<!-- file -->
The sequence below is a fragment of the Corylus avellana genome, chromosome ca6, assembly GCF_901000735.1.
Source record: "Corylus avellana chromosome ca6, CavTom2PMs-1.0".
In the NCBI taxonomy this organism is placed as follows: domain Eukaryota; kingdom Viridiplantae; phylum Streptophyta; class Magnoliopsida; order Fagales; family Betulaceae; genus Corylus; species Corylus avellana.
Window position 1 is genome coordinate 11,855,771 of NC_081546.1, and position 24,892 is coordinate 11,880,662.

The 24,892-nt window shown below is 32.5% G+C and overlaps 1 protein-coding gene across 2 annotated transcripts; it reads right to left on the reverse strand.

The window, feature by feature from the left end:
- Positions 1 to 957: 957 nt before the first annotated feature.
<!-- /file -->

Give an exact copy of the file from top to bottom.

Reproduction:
The sequence below is a fragment of the Corylus avellana genome, chromosome ca6, assembly GCF_901000735.1.
Source record: "Corylus avellana chromosome ca6, CavTom2PMs-1.0".
In the NCBI taxonomy this organism is placed as follows: domain Eukaryota; kingdom Viridiplantae; phylum Streptophyta; class Magnoliopsida; order Fagales; family Betulaceae; genus Corylus; species Corylus avellana.
Window position 1 is genome coordinate 11,855,771 of NC_081546.1, and position 24,892 is coordinate 11,880,662.

The 24,892-nt window shown below is 32.5% G+C and overlaps 1 protein-coding gene across 2 annotated transcripts; it reads right to left on the reverse strand.

The window, feature by feature from the left end:
- Positions 1 to 957: 957 nt before the first annotated feature.